Seven Art Limited Gallery
Venue: Lalit Kala Akademy, New Delhi
“Tolstoy Farm Archive of Utopia” curated by Gayatri Sinha
April 27 to May 19, 2011
In the 1890s when Gandhi was thrown off the train at Pietermaritzburg, South Africa an extraordinary chain of events was set in motion. Hermann Kallenbach, a South African architect friend donated a piece of land where Gandhi in 1910 conceived of the idea of a shared utopia. Tolstoy Farm as this experiment in community living was called inspired Sabarmati ashram on his return to India. Gandhi's influence on Martin Luther King and the American Civil Rights movement also spiraled into the freedom movements of Africa. Nelson Mandela has written eloquently of the inspiration of Tolstoy Farm on the South African freedom movement.
In the wake of the Egypt uprising, of 2011 El Baradei spoke of Gandhi as a driving inspiration.
A hundred years after the inception of Tolstoy Farm, the idea of utopia may not have a leader or a location. It may, as Sunil Khilnani writes, be organized by Al Jazeera and CNN, fuelled by Facebook and Twitter revolutions. Equally, it is challenged by its full and absolute opposite, dystopia.
Today Tolstoy Farm outside Johannesburg stands as a disused site, on land owned by a brick company.
List of participating Artists include eminent personalities like Arpita Singh, Bharti Kher, Gigi Scaria, KP Reji, Manjunath Kamath, Ranbir Kaleka, Riyas Komu, Vivek Vilasini et al. The exhibition will be inaugrated by Union Minister of Culture Smt. Kumari Selja.
Aakriti Art Gallery, Kolkata
Tales from Tagore: A group show
May 9 to May 31, 2011
The exhibition titled, Tales from Tagore is a tribute to the eminent poet, writer and artist Rabindranath Tagore. To celebrate his 150th birth anniversary the exhibition will open its door on May 9, which is the birthday of Rabindranath Tagore. Concept of the show is somehow offbeat. Each and every artworks present in this exhibition are based on any of the writer's short stories. Those stories include Khudhito Pashan, Sompotti Samorpon, Tota Kahini etc. Each participating Artist have interpreted the story in his own sense of creativity which makes the exhibition even more interesting.This exhibition will feature well known artists like Aditya Basak, Abhijit Gupta, Chandra Bhattacharya, Chhatrapati Dutta, Sekhar Roy, Rajesh Deb, Probir Gupta. Sourav Jana.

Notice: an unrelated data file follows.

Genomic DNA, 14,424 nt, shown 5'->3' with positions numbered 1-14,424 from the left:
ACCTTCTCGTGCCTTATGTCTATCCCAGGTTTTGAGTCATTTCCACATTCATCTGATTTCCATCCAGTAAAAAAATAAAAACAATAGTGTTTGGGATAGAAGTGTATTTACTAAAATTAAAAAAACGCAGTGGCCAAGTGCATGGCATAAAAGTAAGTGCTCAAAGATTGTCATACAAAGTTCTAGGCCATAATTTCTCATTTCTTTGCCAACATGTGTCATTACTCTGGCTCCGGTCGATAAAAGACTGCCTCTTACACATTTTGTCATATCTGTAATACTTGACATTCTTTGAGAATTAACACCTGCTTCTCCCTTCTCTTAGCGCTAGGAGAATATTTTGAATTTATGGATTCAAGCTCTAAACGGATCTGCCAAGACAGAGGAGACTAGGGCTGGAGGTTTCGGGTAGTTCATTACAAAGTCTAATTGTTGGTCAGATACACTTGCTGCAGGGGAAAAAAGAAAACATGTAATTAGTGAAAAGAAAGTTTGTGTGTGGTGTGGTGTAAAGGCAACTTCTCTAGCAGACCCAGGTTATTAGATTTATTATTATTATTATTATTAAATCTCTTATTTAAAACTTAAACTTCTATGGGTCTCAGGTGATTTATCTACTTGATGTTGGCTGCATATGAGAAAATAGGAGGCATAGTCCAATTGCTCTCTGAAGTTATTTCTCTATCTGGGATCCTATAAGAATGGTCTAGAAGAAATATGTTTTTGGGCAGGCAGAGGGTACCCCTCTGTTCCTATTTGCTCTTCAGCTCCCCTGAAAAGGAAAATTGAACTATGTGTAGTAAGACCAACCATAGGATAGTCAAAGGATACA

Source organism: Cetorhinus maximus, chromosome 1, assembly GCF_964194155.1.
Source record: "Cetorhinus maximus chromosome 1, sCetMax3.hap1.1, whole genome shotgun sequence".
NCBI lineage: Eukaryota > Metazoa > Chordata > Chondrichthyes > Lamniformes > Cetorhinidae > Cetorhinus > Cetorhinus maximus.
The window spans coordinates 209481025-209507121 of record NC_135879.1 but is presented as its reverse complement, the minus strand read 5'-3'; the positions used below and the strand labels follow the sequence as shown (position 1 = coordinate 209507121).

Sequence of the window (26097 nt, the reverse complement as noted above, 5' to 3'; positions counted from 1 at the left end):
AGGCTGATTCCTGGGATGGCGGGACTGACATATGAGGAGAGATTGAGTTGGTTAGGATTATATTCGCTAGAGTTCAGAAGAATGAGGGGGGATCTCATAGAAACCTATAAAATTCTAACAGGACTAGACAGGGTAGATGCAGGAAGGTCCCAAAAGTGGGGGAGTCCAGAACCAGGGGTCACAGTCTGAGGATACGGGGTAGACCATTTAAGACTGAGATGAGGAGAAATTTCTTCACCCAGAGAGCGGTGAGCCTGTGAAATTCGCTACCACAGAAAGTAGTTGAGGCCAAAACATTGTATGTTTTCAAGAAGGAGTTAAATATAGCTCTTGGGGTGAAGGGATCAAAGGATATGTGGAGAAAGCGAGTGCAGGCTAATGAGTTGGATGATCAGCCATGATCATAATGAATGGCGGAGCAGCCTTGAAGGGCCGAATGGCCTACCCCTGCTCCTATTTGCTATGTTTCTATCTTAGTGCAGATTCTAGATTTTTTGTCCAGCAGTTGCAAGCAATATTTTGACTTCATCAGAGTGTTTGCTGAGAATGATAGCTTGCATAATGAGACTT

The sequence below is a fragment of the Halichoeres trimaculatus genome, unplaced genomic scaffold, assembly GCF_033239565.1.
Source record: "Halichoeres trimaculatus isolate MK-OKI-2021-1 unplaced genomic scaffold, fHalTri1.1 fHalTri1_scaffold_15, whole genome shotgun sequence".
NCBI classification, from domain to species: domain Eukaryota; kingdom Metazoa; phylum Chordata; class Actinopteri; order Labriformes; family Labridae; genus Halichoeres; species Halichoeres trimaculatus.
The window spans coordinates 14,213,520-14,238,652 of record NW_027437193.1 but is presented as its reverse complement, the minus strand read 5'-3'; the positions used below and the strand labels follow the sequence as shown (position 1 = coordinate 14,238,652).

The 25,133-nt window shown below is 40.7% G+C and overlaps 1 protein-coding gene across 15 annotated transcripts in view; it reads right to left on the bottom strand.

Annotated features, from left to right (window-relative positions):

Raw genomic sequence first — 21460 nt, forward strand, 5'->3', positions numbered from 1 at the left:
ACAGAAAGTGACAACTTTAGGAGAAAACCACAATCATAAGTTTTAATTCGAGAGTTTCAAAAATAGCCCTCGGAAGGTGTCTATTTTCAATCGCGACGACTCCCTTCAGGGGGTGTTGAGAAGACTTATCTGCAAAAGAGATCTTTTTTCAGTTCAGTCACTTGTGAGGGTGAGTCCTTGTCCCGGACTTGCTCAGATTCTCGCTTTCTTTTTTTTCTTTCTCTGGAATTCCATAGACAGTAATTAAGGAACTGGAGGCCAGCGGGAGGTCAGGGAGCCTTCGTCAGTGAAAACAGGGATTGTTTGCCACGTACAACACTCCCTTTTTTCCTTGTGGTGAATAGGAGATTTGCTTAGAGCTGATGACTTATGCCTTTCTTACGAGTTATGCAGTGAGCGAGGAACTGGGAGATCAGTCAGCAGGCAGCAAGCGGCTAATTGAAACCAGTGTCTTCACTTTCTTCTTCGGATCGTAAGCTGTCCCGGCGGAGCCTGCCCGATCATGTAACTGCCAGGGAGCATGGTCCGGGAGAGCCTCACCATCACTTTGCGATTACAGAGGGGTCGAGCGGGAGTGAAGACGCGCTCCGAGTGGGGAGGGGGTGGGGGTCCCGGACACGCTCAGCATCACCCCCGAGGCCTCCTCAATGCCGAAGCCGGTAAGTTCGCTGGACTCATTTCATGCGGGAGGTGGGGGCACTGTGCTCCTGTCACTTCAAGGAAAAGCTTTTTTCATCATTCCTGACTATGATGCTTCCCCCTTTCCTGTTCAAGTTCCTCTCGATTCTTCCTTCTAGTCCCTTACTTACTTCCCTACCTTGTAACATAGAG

Prague Biennale 5, Czech Republic
Crossroads: India escalate
Curated by Kanchi Mehta
May 19 to September 11, 2011
The title of the exhibition is Crossroads: India escalate. A crossroads is "An intersection of two roads, a place where ideas, both physical and abstract converge or diverge." This juncture is a threshold for anyone to make the decisions that lead to transformation, aware of what is left behind and what is to come.
The main underlying theme of the exhibition is to expose the fact that the shift in contemporary art and culture practices in India in the last few years is the sheer evidence of the changing mindset of the country and have become a paradigm for the standing of Indian art internationally. India has been undergoing a global metamorphosis, and has stirred all areas including economy, culture, business and education. This significant change reflects the escalating nature of the nation and the way it is perceived by the rest of the world. Artists have been boldly inspired by this very transformation. The have been listening, questioning and observing this phenomenon and have developed an aesthetic through which they are documenting it.
Lists of the participating Artists include some eminent personalities like TV Santosh, Riyas Komu, Sudarshan Shetty, Ranbir Kaleka, Gigi Scaria et al.